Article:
They greatly valued education; really the only reason to be excused from the dinner table in the middle of the meal was to go look up something in the encyclopedia or the dictionary. We knew we had to try our hardest, but they were happy with whatever the outcome of that was.

When they weren’t traveling he volunteered time doing what he’d always done for almost anyone, fixing things, particularly as a handyman for a local shelter. Tragically, a late diagnosis and botched surgery for Dupuytren’s cost him the use of his hands, and brought to a close his one real passion in life. Subsequent persistent pain and loss of hearing also contributed to his lack of enthusiasm in his last years. Yet he still welcomed a drink, a laugh, and beamed at the sight of his grandkids.

I was always impressed that he maintained his idealism throughout his life, caring about doing the right thing rather than the expedient thing. He was security-oriented, and passed up many chances to do better financially to ensure we were never without food and shelter. He had his flaws, but he was a very good man overall, and I was proud to call him “Dad”. Rest in Peace.

8 February 2007

Asking Good Questions

Clark @ 3:13 PM

What questions should we be asking? is the Learning Circuits Blog Big Question for the month. Mentioned is a fear that we might not be asking the right question at any particular time.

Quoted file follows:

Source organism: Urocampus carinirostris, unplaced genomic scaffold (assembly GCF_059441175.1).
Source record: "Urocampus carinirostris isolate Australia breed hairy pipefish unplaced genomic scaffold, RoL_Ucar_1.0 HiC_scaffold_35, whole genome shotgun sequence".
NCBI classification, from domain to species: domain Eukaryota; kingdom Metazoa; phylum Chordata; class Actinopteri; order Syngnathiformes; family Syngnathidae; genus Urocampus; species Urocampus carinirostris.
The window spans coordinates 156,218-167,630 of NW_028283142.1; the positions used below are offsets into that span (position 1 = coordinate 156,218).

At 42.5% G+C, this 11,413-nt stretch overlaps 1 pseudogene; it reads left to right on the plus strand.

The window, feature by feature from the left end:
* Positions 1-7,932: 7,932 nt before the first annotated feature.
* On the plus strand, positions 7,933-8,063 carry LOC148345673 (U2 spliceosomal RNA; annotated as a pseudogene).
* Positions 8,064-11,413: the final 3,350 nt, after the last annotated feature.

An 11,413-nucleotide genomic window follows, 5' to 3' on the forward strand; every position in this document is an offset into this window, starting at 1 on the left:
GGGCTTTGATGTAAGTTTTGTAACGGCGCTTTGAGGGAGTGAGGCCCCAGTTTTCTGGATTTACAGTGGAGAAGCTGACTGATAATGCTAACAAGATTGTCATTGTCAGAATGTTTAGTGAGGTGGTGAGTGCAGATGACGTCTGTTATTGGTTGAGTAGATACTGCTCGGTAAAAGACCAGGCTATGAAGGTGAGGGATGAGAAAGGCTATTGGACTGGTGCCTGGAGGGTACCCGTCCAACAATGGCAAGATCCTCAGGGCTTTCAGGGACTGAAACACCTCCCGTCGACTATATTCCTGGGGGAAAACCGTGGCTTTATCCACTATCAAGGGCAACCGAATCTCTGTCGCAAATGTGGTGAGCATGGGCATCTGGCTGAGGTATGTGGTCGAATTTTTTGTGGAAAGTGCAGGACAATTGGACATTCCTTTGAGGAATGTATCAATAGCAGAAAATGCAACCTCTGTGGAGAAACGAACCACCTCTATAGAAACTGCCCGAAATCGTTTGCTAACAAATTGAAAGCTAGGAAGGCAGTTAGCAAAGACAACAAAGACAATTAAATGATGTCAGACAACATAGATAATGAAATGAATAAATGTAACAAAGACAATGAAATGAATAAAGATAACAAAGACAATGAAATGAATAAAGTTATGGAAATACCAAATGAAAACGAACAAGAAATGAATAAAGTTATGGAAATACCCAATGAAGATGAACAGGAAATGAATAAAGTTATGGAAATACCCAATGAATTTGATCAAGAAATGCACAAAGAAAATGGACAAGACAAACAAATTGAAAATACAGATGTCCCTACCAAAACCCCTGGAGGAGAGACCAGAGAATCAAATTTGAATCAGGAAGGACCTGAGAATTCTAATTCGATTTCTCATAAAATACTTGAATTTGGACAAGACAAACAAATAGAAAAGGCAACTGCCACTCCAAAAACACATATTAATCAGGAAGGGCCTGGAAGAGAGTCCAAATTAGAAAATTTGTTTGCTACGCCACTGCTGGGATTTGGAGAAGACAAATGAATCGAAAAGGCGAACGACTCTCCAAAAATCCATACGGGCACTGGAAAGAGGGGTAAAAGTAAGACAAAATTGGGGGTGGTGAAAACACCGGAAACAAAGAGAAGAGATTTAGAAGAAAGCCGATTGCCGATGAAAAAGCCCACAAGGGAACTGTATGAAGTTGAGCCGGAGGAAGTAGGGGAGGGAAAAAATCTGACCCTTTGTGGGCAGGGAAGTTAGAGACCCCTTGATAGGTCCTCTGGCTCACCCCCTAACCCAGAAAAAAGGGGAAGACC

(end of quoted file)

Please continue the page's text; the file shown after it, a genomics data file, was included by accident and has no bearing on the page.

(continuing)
Perhaps because I’ve just finished reading Verna Allee‘s The Knowledge Evolution (all about systematic levels of knowledge; an insightful book, it even discusses wisdom :), but the core of my responses is the way to ensure you’re asking the right question is to take a level step up and ask if your question fits into the bigger picture.

One of the things I keep seeing is that people are focusing on elearning tactics, while not considering how those tactics fit into a strategy. If you’re asking about how to better support conversations, you should make sure that you’ve got a culture that ensures sharing. If you’re asking about creating portals, you should ensure that your instructional design is up to scratch.